First you have the month-at-a-glance page. In addition to writing down all the good dates for planting and noting things like the last average frost date for my area, and the two best dates to set strawberries, I can also note things like when the girls started laying, and the temperatures in my compost piles for a given day.  That way, I can stay on top of the compost and turn it when it needs doing.  This is also the page where I'll be noting breeding and kindling dates for the rabbits when I finally get them.

 What I also like about this particular month-at-a glance page is the space off to the right for a todo list for the month.
At the top in the todo list, I'm listing all the plants I need to plant that month; I'm noting what to start (in the trays) and what to direct seed.  I also have it split by the crops I'm seeding every two weeks, and the main crops that I have to start that month.
Then at the bottom of the todo list, I've listed all the dates for planting above and underground crops by the moon, and have bolded the most favorable dates of the month for them. This information came out of the Farmer's Almanac, which Steve gets for me every year for my birthday in October.  
Then after the month-at-a-glance page, the next pages are organized by week, with plenty of room to write down what I'll be planting on given date.  On days I'm not planting I can list the other chores I need to get done. 
Then at the front of the planner are several blank pages for notes. Here I've listed all the seed varieties I'll be working with this year, and I've noted how many days to maturity (where it was given) and whether it's a cool or warm season crop.
And then finally, I've also noted for myself how many cells and how many seeds per cell, or feet of row, or flats I want to plant at a time.  I also made a note of the perennial vegetables I'm planting this year, but haven't decided any dates for them yet because I've still to work out where to put them.  Most of them can also be planted either spring or autumn, and the potato onions won't even show up until September anyway.  The perennial vegetables will go into my permaculture area, but I've yet to figure that all out.

I am really liking the planner; hopefully it will keep me on task and on target this year.  It would be really nice to not feel like I'm always behind for a change....

* Twenty bucks seems like a lot for the drain trays but they are actually British boots trays and they are super sturdy. I may keep one of them for boots!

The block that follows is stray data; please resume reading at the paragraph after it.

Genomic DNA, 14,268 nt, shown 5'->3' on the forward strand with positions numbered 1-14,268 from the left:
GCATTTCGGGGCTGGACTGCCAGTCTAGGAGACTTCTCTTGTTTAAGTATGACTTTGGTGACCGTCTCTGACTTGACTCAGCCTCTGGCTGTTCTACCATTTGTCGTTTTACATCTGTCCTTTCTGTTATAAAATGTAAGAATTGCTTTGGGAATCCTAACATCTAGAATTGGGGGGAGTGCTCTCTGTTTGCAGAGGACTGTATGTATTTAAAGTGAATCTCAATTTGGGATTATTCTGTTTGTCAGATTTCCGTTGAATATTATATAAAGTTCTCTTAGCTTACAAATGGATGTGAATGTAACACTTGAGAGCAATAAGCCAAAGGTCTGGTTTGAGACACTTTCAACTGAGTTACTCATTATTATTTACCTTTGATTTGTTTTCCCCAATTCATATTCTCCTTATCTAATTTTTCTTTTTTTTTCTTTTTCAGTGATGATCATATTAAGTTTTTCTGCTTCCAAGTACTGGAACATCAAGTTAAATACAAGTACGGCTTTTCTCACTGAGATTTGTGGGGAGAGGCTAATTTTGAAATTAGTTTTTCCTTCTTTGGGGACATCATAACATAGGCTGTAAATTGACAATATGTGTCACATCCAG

Friday, February 20, 2015

We're Back In Eggs

We're back in eggs again.  Lola laid all winter long (with no encouragement from us); we had two eggs yesterday, because Becky was the first in, and then today everyone except Lola laid.

If she wants to take the week off I can't say I blame her.

Clockwise from the top: Izzie, Becky, Annabelle and Tommie

Tuesday, February 17, 2015

Check This Out - Honey on Tap Directly From your Beehive


Too bad I can't get one before the beginning of April when the bees show up.  As it is, I'm going to build a Warre hive fairly shortly here.

But check this out-  I want one!!!!

Tuesday, February 10, 2015

Been Learning a Lot Lately, Part 3

Charles Dowding (the British gentleman in the video in Part 1) also has a great website and you can check out more of his videos here, which I think are well worthwhile.

His Harvest video has a lot of good information on varieties as well as when to get them in the ground.  I've learned so much from this guy.

Been Learning a Lot Lately, Part 2

I first heard of the term 'occulation cover' in this video.  He has an interesting way to grow carrots and you owe it to yourself to at least check out all his videos on the subject, but it was 'occulation' cover that grabbed my attention.  An internet search showed results for 
occultation (not occulation) which is when something covers something else; its particular use is in astronomy, when one astral body covers another astral body and keeps it from view.



You can get a really good idea how to accomplish occultation for your beds from this link to Bare Mountain Farm who explain it pretty well.

I've notice on my walks in the neighbor-hood that there is a house whose garden is covered all winter long, and I've wondered and wondered at it.  Now I think I know what's going on.  I still can't figure out what it is they are using for the cover material- at first I thought it was linoleum, but it appears to be some sort of fabric, but not your usual landscape fabric. It almost looks like fire hose material, but I've owned a pair of overalls made of fire hose fabric and they did not wear well at all, so I doubt that's it.  In any case, practicing occultation is a very good idea for my corner of the planet because it suppresses weeds really well which get watered all winter long, and it would keep soil nutrients from leaching in said rain.  It would also provide cover for slugs who'd eventually beat it because there is nothing to eat, or provide a great snack for the chickens and ducks, once you get the cover off.